Americans are split on whether airport screening lines make air travel safer. But at the same time, a majority of American adults worry that faster screening lines for travelers who submit background information might jeopardize airline safety. The latest measure of the public's attitute on airport security came from a poll of 2,234 adults in the U.S. by the Harris Poll. It comes only days after a teenage boy slipped undetected onto a Maui-bound jet at Mineta San Jose International Airport.
SPORTS
April 21, 2014 | Bill Plaschke
The Clippers needed an answer, and quick. They gave one, and wow. Their response Monday night to a playoff-opening debacle against the Golden State Warriors was powerful enough to temporarily subdue thoughts of the historic Clippers jinx while empowering dreams of a landmark Clippers spring. The answer was visible across the Staples Center sky in a flying Blake Griffin, and across the Staples Center floor in a skidding Chris Paul. The answer was audible on the Staples Center sideline with a screaming and confrontational Doc Rivers, and in the stands with thousands of red shirts whose owners' roars lasted deep into the sweaty night.
ENTERTAINMENT
April 18, 2014 | By Meredith Blake
In Thursday's “Scandal” season finale, Olivia finally seizes the opportunity to stand in the sun, boarding a plane bound for who-knows-where with Jake at her side, if not exactly in her heart. After the death of little Jerry, the bombing at Sen. Hightower's funeral and her own father's stabbing, Olivia decides that she is the real scandal, the common denominator in all the misfortune around her. What Olivia doesn't know is that by leaving, she won't be making things better, she's removing the last obstacle standing in the way of the person who's truly the problem -- dear old Dad. It's essentially a replay of her sabotage of B613 two weeks ago, which she thought would solve all her problems but only ended up putting Fitz's life in danger.
ENTERTAINMENT
April 15, 2014 | Robert Lloyd, Los Angeles Times Television Critic
Ken Burns' new documentary, "The Address," which premieres Tuesday on PBS, is not at all what we have come to think of as a Ken Burns film. There are no celebrity voices reading documents of the dead; no narrator reading the words of Geoffrey C. Ward; no team of experts to elucidate the American past or an American pastime; no Buck O'Neil to bring back a world lost, but remembered. No "Ken Burns Effect," for that matter, the signature, all-but-patented, slow, close caress of old photographs that has taken his name.
SCIENCE
April 14, 2014 | By Amina Khan
Fruit flies seem to have a preternatural ability to evade annoyed swatters. Now, laser-wielding scientists have discovered the secret of these winged escape artists: They execute speedy hairpin turns by banking in the same way that fighter jets do. The aerial skills of Drosophila hydei , described this month in the journal Science, could provide insight into the complex neural circuitry that makes such impressive maneuvers possible - and perhaps...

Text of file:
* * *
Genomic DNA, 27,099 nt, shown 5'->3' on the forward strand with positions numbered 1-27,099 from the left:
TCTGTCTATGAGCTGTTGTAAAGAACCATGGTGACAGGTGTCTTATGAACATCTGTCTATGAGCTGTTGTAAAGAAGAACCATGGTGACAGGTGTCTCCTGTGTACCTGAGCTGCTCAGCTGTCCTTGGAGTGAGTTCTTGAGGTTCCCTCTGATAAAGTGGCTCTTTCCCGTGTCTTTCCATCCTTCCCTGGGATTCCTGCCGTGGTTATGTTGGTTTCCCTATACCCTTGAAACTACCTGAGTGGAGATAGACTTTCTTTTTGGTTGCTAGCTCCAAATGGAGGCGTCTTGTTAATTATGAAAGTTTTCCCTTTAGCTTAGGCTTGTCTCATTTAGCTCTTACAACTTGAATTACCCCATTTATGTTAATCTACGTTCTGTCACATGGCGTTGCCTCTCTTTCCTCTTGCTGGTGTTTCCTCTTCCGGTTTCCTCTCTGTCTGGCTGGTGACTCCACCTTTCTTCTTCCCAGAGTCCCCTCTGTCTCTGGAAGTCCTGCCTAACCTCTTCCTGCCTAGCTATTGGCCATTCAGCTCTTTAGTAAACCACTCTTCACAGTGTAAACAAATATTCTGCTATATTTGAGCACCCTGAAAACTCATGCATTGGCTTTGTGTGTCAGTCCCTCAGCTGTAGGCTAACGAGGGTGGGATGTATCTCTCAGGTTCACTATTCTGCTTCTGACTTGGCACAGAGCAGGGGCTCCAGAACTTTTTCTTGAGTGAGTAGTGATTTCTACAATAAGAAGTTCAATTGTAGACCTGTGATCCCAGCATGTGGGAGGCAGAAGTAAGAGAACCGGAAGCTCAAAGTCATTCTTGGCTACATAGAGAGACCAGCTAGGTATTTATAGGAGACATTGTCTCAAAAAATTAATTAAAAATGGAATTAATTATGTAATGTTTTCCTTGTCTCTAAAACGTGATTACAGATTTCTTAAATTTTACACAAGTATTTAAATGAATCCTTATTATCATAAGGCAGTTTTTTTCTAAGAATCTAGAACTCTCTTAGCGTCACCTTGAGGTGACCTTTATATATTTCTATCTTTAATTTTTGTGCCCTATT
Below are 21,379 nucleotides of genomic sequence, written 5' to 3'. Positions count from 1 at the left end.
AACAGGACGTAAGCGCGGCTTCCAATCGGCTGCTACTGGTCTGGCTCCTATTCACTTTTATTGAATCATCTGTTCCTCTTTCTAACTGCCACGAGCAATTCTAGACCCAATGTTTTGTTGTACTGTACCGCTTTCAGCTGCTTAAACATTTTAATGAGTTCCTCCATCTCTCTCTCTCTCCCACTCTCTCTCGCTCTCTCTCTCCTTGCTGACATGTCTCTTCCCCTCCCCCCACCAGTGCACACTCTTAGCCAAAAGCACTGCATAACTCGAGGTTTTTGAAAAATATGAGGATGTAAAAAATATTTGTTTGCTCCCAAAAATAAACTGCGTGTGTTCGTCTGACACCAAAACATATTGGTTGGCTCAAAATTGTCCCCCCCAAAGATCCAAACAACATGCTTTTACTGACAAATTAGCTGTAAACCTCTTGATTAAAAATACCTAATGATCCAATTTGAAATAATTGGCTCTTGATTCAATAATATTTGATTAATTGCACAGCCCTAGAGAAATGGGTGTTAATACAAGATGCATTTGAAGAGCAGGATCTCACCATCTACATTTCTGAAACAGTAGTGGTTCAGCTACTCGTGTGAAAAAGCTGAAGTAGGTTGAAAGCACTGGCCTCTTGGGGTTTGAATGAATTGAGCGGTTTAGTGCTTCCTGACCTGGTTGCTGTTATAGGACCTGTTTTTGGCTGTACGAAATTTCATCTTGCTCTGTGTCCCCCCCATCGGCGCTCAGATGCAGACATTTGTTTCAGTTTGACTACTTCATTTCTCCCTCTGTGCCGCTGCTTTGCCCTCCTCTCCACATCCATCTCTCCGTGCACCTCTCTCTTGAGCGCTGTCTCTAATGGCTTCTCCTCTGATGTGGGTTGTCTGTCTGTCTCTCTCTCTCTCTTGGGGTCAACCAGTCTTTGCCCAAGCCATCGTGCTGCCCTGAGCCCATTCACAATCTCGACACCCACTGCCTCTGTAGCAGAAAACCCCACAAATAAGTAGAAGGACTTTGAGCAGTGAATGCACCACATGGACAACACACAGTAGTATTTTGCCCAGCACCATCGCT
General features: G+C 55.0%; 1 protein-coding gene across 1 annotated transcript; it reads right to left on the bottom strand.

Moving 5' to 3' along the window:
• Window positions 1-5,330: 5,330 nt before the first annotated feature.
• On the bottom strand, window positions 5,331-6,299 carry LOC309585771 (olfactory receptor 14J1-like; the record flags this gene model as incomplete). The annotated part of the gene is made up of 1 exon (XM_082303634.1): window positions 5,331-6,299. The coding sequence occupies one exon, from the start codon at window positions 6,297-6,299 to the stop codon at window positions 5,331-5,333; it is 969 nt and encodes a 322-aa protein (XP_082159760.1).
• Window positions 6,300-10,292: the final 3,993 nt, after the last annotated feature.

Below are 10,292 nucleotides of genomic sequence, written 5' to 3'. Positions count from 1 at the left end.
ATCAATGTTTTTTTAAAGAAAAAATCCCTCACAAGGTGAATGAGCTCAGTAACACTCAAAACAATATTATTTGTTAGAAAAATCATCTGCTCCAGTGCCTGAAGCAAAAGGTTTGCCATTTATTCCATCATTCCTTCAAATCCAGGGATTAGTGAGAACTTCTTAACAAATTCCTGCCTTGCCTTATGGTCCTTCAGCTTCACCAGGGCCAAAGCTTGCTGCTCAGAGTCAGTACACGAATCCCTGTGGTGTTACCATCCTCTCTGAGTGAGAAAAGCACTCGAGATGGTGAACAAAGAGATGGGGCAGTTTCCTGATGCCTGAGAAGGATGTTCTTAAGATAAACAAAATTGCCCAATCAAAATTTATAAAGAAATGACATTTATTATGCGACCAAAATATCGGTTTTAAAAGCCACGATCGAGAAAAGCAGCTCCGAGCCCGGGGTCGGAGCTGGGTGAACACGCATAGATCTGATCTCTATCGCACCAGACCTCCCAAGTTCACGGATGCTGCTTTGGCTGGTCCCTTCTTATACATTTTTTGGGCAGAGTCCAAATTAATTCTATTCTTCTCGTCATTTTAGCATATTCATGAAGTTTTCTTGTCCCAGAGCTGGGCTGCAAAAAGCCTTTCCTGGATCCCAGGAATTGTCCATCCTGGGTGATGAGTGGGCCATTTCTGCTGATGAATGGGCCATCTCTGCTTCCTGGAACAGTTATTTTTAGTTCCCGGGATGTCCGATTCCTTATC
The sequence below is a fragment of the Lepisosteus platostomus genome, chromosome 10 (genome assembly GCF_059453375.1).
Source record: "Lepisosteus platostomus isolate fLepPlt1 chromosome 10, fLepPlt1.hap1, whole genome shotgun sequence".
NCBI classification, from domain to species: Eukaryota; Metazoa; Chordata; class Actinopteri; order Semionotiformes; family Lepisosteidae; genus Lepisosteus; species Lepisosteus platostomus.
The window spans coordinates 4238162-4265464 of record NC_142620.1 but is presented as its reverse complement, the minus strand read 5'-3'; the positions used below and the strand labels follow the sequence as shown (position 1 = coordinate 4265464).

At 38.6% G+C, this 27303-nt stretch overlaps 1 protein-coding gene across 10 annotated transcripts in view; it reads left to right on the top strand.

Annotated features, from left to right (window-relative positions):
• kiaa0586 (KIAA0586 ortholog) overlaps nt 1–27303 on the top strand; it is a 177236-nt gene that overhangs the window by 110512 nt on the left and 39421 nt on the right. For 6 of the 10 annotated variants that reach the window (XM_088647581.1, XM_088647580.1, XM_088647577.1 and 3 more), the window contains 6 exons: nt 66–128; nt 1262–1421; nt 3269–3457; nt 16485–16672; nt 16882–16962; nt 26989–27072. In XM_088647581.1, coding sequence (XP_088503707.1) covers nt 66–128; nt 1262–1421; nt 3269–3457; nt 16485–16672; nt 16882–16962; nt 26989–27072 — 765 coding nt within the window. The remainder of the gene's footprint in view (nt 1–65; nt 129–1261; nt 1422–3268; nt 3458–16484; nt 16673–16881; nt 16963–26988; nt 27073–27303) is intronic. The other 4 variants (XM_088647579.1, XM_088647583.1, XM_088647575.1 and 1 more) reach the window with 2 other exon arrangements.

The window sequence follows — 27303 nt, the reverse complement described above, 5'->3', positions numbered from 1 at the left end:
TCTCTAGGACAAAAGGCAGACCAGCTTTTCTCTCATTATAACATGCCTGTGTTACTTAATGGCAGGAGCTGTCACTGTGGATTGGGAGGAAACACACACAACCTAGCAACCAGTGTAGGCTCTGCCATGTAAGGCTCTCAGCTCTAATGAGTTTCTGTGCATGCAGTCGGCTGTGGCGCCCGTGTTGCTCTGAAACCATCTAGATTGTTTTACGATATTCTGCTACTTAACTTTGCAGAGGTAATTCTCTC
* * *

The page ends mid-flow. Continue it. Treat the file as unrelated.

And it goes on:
ENTERTAINMENT
April 11, 2014 | By Joe Flint
After the coffee. Before getting ready to fly back to D.C. The Skinny: Traveling to D.C. on Saturday for Passover on Monday. Given the cost of flying and renting a car, this will be a very expensive Seder. Don't worry, eating matzo won't stop me from doing the Morning Fix on Monday and Tuesday. Today's roundup includes analysis of Stephen Colbert's move to CBS and a preview of the weekend box office.  Daily Dose: Although it doesn't look like DirecTV is going to carry the Dodgers-owned, Time Warner Cable channel SportsNet LA any time soon, don't expect that to change the $3.63 sports surcharge the satellite broadcaster hits its Southland subscribers with every month.
NEWS
March 28, 1986 | United Press International
Palestine Liberation Organization Chairman Yasser Arafat ended a six-day visit to Cairo on Thursday and flew to the Iraqi capital of Baghdad, the Middle East News Agency said. During his stay in Egypt, Arafat met twice with President Hosni Mubarak for talks that centered on a formula for including the Palestinians in Mideast peace efforts, diplomatic sources said.
CALIFORNIA | LOCAL
June 23, 1995 | ED BOND
The battle against those blood-hungry black flies with a taste for San Fernando Valley golfers has started early this year. "It was already getting out of hand," said Mike Shaw, superintendent of the Greater Los Angeles County Vector Control district, which last week began spraying to kill the larvae of the black fly, also known as the buffalo gnat.
NEWS
April 11, 2014 | By Catharine M. Hamm, Los Angeles Times Travel editor
Talk about flying in the face of convention. Whereas many planes use a white or light color scheme, a newly painted Air New Zealand 787-9 is a study in black--a stunning study at that. The Dreamliner, whose paint job was completed Saturday at Seattle's Boeing facility, will be part of Air New Zealand 's group of 10 such aircraft but is so far the only one with the black scheme. Starting Oct. 15, the craft will carry passengers on a route from Auckland, New Zealand, to Perth, Australia, and also will fly from Auckland to Shanghai and from Auckland to Tokyo.  It's adorned with the fern, a New Zealand symbol that has its roots in Maori culture.
SCIENCE
April 10, 2014 | By Deborah Netburn
NASA has a landing-on-Mars problem, and that strange flying-saucer-shaped test vehicle in the picture above may help them solve it. Since 1976, when NASA's Viking probe first landed on the Red Planet, the agency has relied on the same parachute design to help all its Mars probes and rovers descend to the planet's surface intact. So far, that Viking-era parachute system has worked fabulously. Most recently, it helped the 1-ton Curiosity rover survive its 'Seven Minutes of Terror' and land safely on the planet.